New York

“Workspheres”

MoMA - The Museum of Modern Art

OUR HABITAT IS BEING RESTRUCTURED on an order of magnitude beyond ken. What began as a technological revolution is already re-forming our every implement and reorganizing our every social arrangement. The new economy, the super-bull market, global connectivity, cyberlife, and our galaxy of digi-gadgets are just the pretty sparks before the firestorm. And by now, the flux of product extinctions and emergences is so brisk that we no longer even notice the turnovers. Remember life before the computer, the remote, even before the cell? (Cell phone, that is.) How long until we can no longer remember what it was like to go to the office—or to have free time? Giant strides in material and information sciences and engineering guarantee that this moment lies just around the corner, occasioning “Workspheres,” an exhibition organized by MoMA's perennial optimist, architecture and design curator Paola Antonelli. Not so much a considered argument as a romp, “Workspheres” staged a frenetic, slightly disheveled revue of 200-plus brainstorms, shots from the hip, and leaps of faith by designers from around the globe, riffing on the work world to come. The range of futuristic offerings reminded me of the bizarre, short-lived experiments in shape and mechanism that nature conducts just after a mass extinction, before settling on a basic style manual.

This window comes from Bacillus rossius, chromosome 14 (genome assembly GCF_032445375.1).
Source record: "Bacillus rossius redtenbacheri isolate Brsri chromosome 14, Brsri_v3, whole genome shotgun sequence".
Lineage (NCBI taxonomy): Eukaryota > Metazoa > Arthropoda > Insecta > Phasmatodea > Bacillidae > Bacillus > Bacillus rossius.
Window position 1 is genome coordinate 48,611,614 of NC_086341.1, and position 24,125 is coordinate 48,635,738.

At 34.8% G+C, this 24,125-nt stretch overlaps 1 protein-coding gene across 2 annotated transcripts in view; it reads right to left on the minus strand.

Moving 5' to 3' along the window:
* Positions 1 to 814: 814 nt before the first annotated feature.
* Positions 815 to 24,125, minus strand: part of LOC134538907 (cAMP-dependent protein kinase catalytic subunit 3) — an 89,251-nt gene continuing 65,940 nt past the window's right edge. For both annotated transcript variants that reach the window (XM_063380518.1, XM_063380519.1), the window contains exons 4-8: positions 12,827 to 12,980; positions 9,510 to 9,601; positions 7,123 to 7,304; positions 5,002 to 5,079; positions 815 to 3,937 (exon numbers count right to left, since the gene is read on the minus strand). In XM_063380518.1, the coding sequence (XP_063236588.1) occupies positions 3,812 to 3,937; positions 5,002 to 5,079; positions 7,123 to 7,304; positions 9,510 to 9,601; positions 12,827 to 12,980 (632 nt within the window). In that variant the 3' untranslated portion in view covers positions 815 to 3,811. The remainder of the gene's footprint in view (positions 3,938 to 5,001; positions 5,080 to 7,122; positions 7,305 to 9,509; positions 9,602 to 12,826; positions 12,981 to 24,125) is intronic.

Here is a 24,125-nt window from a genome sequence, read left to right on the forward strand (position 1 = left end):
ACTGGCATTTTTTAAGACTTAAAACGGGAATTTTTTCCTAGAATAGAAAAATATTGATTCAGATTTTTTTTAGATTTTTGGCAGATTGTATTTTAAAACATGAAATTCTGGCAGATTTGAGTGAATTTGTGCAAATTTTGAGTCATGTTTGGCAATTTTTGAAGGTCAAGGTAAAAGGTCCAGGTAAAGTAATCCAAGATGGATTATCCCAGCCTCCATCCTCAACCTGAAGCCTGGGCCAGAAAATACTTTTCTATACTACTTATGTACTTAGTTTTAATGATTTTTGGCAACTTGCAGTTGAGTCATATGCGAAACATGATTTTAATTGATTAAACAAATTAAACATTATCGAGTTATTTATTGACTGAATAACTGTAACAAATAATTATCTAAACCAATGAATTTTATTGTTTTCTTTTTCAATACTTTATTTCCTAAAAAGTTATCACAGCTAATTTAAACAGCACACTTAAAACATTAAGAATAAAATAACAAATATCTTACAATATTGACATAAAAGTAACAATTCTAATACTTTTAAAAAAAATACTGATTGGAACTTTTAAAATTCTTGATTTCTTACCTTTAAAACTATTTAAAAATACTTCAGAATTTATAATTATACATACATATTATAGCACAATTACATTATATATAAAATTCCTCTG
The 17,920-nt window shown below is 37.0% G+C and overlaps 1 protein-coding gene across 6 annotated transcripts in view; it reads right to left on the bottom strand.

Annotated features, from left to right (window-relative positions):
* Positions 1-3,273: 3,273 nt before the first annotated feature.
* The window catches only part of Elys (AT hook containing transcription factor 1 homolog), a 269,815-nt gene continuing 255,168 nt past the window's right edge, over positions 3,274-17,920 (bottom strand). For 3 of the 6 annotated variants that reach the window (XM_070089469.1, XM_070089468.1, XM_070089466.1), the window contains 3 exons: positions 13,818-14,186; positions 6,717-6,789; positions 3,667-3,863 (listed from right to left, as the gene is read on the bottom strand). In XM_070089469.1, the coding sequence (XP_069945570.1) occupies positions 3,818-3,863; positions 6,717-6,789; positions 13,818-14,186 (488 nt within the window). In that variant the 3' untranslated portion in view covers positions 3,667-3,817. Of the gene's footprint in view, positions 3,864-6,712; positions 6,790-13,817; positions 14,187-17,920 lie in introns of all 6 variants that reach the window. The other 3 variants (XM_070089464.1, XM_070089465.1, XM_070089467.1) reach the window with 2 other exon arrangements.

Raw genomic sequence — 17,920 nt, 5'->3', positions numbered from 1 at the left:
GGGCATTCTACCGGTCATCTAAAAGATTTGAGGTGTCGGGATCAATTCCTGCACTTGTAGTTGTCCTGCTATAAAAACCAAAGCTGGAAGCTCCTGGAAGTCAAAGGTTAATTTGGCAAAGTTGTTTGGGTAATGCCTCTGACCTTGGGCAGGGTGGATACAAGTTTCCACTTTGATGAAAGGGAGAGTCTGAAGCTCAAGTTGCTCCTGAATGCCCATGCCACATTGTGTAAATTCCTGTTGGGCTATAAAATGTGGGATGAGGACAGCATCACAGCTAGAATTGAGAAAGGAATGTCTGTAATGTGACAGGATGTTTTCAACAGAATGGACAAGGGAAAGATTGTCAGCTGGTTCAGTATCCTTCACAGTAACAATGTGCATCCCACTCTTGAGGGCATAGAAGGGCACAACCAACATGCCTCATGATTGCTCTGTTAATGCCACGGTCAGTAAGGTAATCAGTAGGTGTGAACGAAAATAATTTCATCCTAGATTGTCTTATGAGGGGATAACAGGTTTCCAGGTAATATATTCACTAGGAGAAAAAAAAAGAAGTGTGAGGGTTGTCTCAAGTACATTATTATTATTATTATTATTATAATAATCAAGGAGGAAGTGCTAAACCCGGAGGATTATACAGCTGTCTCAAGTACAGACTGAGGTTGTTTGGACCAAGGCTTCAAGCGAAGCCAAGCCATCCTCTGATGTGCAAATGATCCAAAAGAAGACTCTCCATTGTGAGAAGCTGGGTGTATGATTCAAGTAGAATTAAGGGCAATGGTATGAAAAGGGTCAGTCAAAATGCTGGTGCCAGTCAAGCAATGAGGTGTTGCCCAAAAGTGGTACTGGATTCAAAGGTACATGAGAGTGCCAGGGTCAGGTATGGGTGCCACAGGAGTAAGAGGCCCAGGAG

The curtain rose in MoMA's lobby, where two gadget-bound, tech-heavy hunks flanked the ticket kiosk like Patience and Fortitude on steroids. Bran Ferren and Thomas Ritter's custom-built MaxiMog Global Expedition Vehicle System, 1998–2000, a road-legal tank-truck in two parts complete with global communications system, scouting motorcycle, and “kitchen pod,” boasts it can take you anywhere, and enable you to do anything from there, but mostly just sits around flexing. The rest of the show unfolded in three overlapping parts on the second floor, offering everything from concept study to prototype to pret-a-porter. Act I, the Official Office, divided into scenes: workstations, office furniture, and desktop stuff. Act II. the Nomadic Office, was a potpourri of familiar portables and remotes, mixed with hybrid concepts and visionary wearables foregrounding mobility. (Presumably, the MaxiMog would have been up here, had it been able to negotiate the treacherous escalator.) Among these, the Écharpe Communicante (Communicating scarf), 2000. Naziha Mestaoui, Yacine Aït Kaci, and Christophe Beaujays's ominous neckwear outfitted with phone, camera, and computer, grabbed my brave new attention. Act III, the Domestic Office. with compact desks, movable cabinets, and organizational tools, demonstrated how to blend the private and the professional while keeping both intact.